Fair-haired Furies

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Marusya Klimova 

Extract from the novel «The Blonde Beasts» (Белокурые бестии)    (Translated By Daria Smirnova)


The following has been excerpted from The Fair-haired Furies originally published in Russia in 2001. The book completes Klimova’s autobiographical trilogy; the other two parts are the novels Blue Blood and The Little House at Bois-Colombes. The plot of the The Fair-haired Furies unfolds during the 1990s, a critical time for Russia, when the country and its people were struggling to step over the threshold between the old and the new order. The characters of new Russian dandies and transvestites that the author introduces to the literary reality fit well to the atmosphere of the cosmic carnival of these years as they change their masks and disguises with ease. The book tells a story of gay Pavlik and his adventures in St. Petersburg between his many desperate attempts to emigrate to Europe, and of his friend Marusya, a writer and translator struggling with depression and the absurdity of post-Soviet existence and a silent observer of Pavlik’s rebellion.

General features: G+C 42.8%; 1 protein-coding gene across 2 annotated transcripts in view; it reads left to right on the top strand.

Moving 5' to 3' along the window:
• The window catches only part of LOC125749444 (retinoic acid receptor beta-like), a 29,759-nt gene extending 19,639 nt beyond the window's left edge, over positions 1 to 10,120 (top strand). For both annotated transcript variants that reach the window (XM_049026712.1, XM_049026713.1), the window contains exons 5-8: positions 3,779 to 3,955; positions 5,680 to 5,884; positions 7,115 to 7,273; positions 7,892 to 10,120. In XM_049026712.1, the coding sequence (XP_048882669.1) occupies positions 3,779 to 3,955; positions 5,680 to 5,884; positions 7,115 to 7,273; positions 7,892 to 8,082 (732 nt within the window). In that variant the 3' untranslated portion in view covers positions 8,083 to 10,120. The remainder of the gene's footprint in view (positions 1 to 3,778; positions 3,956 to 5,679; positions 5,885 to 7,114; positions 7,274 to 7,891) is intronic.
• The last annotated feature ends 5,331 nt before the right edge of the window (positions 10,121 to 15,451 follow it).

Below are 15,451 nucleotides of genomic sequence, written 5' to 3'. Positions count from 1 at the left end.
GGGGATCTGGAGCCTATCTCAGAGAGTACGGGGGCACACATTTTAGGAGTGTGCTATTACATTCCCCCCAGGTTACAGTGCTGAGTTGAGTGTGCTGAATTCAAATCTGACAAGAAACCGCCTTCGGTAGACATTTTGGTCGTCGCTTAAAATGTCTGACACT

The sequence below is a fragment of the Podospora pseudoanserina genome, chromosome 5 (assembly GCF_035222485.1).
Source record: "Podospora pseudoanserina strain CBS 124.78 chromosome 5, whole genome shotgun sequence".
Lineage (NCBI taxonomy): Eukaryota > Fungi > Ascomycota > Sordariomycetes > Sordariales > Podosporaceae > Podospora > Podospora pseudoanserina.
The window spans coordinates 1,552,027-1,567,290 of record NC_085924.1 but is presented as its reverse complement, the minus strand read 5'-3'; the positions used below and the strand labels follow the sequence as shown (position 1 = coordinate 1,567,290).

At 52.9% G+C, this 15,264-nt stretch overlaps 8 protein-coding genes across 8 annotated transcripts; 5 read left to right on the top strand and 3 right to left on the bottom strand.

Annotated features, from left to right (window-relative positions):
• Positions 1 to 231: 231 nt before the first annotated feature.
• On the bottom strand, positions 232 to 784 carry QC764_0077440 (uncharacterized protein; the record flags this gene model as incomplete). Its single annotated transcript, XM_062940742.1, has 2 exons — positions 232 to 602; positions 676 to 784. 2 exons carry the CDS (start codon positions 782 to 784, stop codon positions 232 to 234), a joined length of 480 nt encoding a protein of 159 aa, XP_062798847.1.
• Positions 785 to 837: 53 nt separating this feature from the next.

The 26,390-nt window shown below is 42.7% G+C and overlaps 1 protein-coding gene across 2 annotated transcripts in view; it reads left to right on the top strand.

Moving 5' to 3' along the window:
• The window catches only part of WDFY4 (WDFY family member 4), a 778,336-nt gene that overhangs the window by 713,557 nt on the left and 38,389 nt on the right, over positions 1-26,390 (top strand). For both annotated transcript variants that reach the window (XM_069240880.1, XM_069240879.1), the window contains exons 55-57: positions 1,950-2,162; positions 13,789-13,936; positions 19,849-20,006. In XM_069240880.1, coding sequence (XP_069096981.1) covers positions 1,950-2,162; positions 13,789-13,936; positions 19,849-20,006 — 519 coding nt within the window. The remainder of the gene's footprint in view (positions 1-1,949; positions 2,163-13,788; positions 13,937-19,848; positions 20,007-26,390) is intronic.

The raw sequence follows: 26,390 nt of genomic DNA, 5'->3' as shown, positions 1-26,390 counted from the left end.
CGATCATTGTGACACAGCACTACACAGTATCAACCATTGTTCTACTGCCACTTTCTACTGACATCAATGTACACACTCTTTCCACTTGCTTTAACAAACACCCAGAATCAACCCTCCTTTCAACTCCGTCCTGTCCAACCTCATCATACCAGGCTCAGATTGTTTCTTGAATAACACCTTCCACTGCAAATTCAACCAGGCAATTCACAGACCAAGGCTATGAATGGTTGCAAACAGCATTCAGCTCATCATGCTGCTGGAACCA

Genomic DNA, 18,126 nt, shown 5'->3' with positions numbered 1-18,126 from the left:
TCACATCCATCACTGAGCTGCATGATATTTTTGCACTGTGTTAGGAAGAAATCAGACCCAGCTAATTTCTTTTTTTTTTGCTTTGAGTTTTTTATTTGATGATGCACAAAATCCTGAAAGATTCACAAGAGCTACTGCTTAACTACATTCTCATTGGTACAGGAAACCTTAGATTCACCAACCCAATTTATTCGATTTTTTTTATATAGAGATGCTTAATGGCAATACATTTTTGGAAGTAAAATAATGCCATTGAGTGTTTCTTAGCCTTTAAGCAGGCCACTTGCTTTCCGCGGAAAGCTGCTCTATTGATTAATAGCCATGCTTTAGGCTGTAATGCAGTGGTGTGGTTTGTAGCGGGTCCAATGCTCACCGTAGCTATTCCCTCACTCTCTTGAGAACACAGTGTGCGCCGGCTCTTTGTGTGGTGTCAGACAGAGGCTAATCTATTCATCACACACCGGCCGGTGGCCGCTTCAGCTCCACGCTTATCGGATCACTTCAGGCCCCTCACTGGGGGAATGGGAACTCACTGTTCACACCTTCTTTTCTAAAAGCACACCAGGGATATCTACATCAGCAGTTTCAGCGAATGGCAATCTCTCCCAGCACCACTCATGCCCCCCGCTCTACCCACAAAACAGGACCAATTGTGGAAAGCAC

Kostya occupied a small room in a kommunalka[1] just underneath the roof of a house on Dekabristov Street. One of his windows overlooked the gilded dome of Saint Isaac’s Cathedral and Marusya used to enjoy smoking there and looking down at people below or staring far ahead at the Cathedral itself, until one day Kostya boarded it up with plywood and ever since his room has been plunged into twilight even at daytime. Kostya couldn’t stand the Cathedral and would always turn his head away when he passed it, his face distorted into a mask of pain. He believed, and often lectured Marusya about it, that Isaac’s was an embodiment of the philistinism and triviality that filled this world, moreover, it exemplified the power of brute force over the stupid crowd and its invariable dominance over the world. Kostya did not see anything truly sublime in this meaningless pile of rock and stone, by sublime he meant the greatness of human spirit which, in his opinion, was to be manifested in creative will that would strive to bring to life pure ideas and forms.